For 10 years, Emily Martin has relied on The Rapid as a transportation option for work, school and entertainment. It helps her reduce the cost – and the hassle – of car ownership. More importantly, she loves its role in building a better community. It gives everyone the freedom to go the places they need to go in their lives. The Rapid is going places. It’s time to get on board.
Emily Martin sees more than just savings when she rides The Rapid. She sees a community she’s proud to live in.
“You feel more a part of the community when you’re
riding the bus.”
Excerpts from Emily’s interview…
“I’ve been riding The Rapid for 10 years, ever since I’ve moved to Grand Rapids.”
“Driving your car is a very solitary thing. But when you’re on the bus, you’re with other people. You feel more part of a community when you’re riding the bus as transportation versus driving your car because then it’s usually just you.”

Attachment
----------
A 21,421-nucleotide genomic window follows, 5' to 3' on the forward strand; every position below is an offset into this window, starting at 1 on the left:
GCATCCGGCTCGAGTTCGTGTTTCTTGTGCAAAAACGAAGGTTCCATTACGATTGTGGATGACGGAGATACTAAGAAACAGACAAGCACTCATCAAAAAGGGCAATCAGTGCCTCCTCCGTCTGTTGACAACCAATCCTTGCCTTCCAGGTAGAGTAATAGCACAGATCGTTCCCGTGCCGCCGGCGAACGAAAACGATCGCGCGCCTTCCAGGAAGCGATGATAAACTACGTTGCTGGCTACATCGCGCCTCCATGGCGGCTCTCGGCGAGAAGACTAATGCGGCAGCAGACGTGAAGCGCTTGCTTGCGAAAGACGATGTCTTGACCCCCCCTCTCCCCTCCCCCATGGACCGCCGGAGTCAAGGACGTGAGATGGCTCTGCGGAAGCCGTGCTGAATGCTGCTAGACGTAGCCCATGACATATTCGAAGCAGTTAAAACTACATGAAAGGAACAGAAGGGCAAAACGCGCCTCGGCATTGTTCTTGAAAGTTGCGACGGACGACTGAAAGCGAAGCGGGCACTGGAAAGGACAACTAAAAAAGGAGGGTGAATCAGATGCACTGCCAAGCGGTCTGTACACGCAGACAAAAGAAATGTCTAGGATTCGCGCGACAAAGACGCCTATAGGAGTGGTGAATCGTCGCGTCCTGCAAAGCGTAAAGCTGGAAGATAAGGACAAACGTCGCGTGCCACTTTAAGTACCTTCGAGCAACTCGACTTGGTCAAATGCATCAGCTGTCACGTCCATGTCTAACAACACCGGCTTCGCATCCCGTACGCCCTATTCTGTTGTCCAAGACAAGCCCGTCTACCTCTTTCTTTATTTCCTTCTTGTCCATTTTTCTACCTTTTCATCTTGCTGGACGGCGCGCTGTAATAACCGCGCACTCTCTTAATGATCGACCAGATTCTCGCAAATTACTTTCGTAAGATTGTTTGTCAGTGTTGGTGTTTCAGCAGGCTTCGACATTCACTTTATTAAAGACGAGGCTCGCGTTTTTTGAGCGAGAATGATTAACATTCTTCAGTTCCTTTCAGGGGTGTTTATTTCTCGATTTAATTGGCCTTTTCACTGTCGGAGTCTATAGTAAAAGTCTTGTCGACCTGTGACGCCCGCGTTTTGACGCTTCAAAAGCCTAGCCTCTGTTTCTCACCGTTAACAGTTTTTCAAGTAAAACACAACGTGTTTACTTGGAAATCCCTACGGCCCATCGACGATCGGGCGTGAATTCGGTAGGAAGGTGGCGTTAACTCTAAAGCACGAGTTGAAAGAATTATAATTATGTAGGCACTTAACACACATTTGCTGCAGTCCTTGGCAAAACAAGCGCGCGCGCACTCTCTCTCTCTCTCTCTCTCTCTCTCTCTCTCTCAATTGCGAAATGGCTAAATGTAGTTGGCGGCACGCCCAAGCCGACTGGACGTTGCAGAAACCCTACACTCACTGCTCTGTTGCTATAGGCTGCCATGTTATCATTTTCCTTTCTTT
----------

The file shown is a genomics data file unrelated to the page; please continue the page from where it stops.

“I ride the bus because I think good public transportation is part of what builds a strong community.”
Hank Meijer, Co-Chairman & CEO, Meijer Inc.
Co-Chairman and CEO of a retail chain that serves hundreds of thousands of customers each day, Hank Meijer understands how important it is to be accessible. Look at many of the chain’s Grand Rapids area stores and you’ll see that they’re on transit lines; some feature bus stops.
“When we look at a potential store location we ask, ‘how accessible is it; are our customers and team members going to be able to get to us?’” says Meijer.
Leader of a retail chain that began as a single storefront in Greenville, Michigan and now operates almost 200 stores in five states, Meijer also understands the dynamics of growth.
Meijer believes that people need choices – alternate ways of traveling in the region, whether by choice or necessity – and that public transit should be one of those choices.
“Grand Rapids feels as if it’s on the edge of a very exciting future,” says Meijer.
“To make those aspirations real, to meet the needs of a growing region, the more people who can get on board, the better.”
Ellen James, Board Treasurer, Grand Rapids Community College